By Justin Gibson, BS, CSCS
I hate the way most people work out.
Runners, for example, confound me. I can’t see how anyone could willingly put themselves through a process biologically designed to either escape from predators or catch dinner–two things I hardly ever do anymore. I have a similar aversion to spinning classes, where you’re on a bike three times more expensive than the one I had in college but specifically designed to go nowhere. I’ve tried boxing (too aggressive) and yoga (too mellow), group classes (too self-conscious) and home workouts (too lonely), bodybuilding (couldn’t afford the food) and Crossfit (couldn’t afford the shoes). Odds are, if I were to go along with someone who “works out”, I’d probably hate it.
However, I don’t hate working out. I just found a way that works for me. Specifically, I love picking up really heavy things. That’s why I fell in love with the sport of powerlifting, a sport devoted entirely to heavy things and the different ways in which you can pick them up. It’s a way of training that has me doing more of what I like and less of what I don’t. And since I actually enjoy powerlifting, it gives me a reason to show up to the weight room on days I could be home playing video games.
Running, boxing, and Pilates are all great ways to exercise; they’re just not great for me. If my only option to stay in shape was to run, I can’t say that I’d stick with it for very long.
Now, late in January, many people are in the same boat. They made a vow to start exercising, and went with the first thing that came to mind: Zumba, maybe. After a few weeks they discover that they don’t much care for dancing sober, and they give it up. This wouldn’t be a problem if it led to a second option (like, say, kettlebell training or bullfighting), but too many people give up on exercise altogether after their first choice doesn’t pan out. Just because this particular way of working out isn’t for you doesn’t mean working out isn’t for you.
We all know that exercise is important, but “exercise” can mean just about anything that gets you moving. Keep that in mind and consider the following tips:
Know your goal, and pick accordingly.
Make sure your method of exercise goes in line with your reason for starting. If you’re trying to lose weight, you need something that kicks your heart and lungs into a higher gear to burn calories; maybe rethink that pre-natal yoga class for something more like the aforementioned Zumba or something with a name like “Cardio-tastic Boot-Camp Ripper X”. If you’re just looking to move better and live longer, you don’t need to follow the program Mr. Olympia used to pump his arms up to 24 inches; maybe go for a hike twice a week instead. You’ll be much more likely to stick with a successful program, and “success” is based on what you wanted to accomplish.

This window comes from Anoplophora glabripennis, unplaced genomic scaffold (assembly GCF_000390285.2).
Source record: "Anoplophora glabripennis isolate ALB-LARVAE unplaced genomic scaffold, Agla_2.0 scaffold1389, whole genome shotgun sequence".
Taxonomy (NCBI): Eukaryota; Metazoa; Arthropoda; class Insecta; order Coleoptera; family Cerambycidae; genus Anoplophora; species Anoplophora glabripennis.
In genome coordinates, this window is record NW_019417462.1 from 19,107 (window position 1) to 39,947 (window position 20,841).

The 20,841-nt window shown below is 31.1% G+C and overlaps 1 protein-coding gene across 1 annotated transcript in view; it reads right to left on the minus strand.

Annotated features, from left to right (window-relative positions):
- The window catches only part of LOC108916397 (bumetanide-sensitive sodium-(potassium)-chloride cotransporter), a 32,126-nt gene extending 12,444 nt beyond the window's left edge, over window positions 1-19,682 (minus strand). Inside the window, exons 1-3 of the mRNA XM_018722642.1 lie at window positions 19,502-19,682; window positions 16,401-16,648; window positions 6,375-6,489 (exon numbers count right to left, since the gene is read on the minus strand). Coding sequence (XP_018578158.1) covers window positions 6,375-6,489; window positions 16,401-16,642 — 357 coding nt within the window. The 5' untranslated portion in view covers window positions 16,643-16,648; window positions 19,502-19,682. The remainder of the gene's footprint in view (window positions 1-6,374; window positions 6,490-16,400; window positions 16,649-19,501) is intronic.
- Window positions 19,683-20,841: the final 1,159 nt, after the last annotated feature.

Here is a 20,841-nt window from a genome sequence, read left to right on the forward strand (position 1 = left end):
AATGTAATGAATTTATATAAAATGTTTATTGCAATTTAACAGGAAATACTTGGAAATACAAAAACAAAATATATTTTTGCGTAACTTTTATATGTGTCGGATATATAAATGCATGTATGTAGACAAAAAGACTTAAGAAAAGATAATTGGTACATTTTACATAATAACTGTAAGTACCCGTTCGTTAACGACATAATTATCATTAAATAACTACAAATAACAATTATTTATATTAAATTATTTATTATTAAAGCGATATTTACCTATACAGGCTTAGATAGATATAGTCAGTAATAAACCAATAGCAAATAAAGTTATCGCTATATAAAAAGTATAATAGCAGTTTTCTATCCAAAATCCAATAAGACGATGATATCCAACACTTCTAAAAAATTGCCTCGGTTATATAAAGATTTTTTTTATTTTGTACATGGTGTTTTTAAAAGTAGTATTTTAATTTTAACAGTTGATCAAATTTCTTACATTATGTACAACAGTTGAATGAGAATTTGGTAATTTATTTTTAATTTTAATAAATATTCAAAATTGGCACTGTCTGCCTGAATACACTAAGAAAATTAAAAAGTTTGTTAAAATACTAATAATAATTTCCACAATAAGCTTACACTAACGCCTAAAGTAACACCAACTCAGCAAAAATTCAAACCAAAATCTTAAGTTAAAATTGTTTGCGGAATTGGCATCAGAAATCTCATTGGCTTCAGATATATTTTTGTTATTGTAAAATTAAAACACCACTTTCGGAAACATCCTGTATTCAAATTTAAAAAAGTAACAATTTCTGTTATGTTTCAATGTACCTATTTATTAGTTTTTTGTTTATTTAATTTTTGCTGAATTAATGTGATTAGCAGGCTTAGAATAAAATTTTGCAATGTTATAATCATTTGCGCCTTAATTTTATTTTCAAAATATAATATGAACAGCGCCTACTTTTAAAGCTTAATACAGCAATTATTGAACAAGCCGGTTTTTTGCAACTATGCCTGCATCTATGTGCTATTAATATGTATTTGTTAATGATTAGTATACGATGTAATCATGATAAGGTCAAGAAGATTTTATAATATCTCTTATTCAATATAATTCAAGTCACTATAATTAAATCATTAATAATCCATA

Keep an open mind.
Don’t put arbitrary restrictions on what methods you’re willing to try. Every single exercise program that has achieved even a modicum of popularity got that way because it worked for somebody. Somewhere out there, there exists a program perfect for you, and you’ll never find it if you’re afraid it’ll make you look silly or girly or manly or that people will make fun of you. There are countless machines to try, trails to walk, barbells to lift, kettlebells to swing, trucks to push, and bulls to fight, so if looks interesting, do it.
Don’t do things you absolutely hate.
There’s this weird mindset some people get where they think that if they hate life during their workout, they must be doing something right. Working out should not feel like an offering to the god of human misery. That’s not to say you shouldn’t push yourself -you should- but there is only so much barbed wire most of us willing to crawl through before reaching the end isn’t worth it. If you enjoy your workouts, you’ll put forth the effort to make progress. If you’d rather pull out your own teeth than climb onto that treadmill one more time,
Hate working out alone? Grab a friend, or join a group fitness class.
Can’t stand the gym? Clear some space in the basement and order one of those 90-day home fitness DVD programs.
Do you only have about 10 seconds worth of good effort in you before you gas out? Consider anything above 3 reps “cardio”? Then chalk up and meet me for some powerlifting!
Do you abhor human happiness and possess a tolerance for monotony worthy of guarding the Holy Grail? Consider running.
Whatever your goal, there’s a way to get there without the need for psychotherapy when you’re done.
Stick with what works.
If you find what you’re looking for, don’t keep looking. Every program needs time and dedication to be effective, neither of which you can provide if you hop trains every week. If you started using a rowing machine to help you lose weight, and you’ve lost weight after using the rowing machine, you can make the logical connection that it’s working! Keep it up! Maybe, down the road, you’ll stop seeing progress only using that rower, and it’ll be time to shake things up. Until then, you’ve found something that works for you, so stick with it.
There is no universal “right” way to work out. You can lift, you can dance, you can bike, climb, swim, throw, punch, row, and push. You can even…dare I say it…run. The important thing is finding what you enjoy, and using it to reach your goals.
Justin is a personal trainer at Body Structure Medical Fitness in Lexington, Kentucky.